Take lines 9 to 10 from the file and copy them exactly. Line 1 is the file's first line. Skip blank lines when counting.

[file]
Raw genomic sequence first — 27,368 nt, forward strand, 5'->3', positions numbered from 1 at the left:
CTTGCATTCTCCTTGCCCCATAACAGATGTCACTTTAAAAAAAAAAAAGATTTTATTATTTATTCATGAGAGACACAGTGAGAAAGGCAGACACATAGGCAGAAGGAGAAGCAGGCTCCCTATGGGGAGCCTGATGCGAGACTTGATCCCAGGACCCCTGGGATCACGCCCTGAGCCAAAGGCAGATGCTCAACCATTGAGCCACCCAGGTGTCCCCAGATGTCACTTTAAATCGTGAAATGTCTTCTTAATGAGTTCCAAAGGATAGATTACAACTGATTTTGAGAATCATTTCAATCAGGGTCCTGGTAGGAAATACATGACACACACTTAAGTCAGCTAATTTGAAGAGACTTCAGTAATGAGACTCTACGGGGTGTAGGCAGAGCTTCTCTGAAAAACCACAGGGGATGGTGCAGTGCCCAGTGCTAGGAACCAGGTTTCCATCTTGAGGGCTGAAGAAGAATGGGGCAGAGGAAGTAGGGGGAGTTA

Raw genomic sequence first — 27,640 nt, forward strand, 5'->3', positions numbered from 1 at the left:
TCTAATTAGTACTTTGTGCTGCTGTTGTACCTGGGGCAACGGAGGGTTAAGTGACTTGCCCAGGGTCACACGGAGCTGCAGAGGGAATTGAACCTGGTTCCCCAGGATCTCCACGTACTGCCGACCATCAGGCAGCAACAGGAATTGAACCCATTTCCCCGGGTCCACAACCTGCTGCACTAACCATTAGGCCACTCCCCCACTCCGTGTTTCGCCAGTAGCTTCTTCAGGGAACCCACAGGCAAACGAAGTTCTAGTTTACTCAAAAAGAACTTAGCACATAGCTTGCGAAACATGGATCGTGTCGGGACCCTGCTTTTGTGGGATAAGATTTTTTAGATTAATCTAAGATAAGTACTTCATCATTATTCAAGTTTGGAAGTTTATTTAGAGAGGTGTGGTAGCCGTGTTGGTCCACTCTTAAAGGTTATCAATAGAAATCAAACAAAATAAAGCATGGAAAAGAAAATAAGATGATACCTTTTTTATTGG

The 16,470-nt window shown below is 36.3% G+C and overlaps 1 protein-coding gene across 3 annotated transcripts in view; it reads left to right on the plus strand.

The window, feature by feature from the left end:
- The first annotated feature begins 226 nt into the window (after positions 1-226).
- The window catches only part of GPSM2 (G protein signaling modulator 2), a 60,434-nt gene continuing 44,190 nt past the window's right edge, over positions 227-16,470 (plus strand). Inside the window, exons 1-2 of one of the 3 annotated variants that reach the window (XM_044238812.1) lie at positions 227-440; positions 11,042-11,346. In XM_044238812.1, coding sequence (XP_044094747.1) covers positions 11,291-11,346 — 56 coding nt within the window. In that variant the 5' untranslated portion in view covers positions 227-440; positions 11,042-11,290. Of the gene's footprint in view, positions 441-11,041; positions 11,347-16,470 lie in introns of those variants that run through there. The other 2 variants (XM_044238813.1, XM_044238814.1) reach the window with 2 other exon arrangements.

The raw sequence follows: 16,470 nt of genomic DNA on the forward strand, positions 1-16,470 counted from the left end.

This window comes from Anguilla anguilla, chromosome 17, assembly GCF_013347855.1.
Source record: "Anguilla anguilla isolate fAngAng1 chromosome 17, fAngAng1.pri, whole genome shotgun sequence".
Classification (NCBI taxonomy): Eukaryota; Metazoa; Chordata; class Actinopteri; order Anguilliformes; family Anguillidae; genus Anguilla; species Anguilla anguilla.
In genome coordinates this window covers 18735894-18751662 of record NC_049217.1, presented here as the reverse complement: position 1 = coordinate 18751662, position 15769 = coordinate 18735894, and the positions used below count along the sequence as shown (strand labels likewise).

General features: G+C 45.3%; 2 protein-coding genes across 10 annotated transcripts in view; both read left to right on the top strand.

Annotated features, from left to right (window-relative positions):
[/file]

The raw sequence follows: 16,470 nt of genomic DNA on the forward strand, positions 1-16,470 counted from the left end.

This window comes from Anguilla anguilla, chromosome 17, assembly GCF_013347855.1.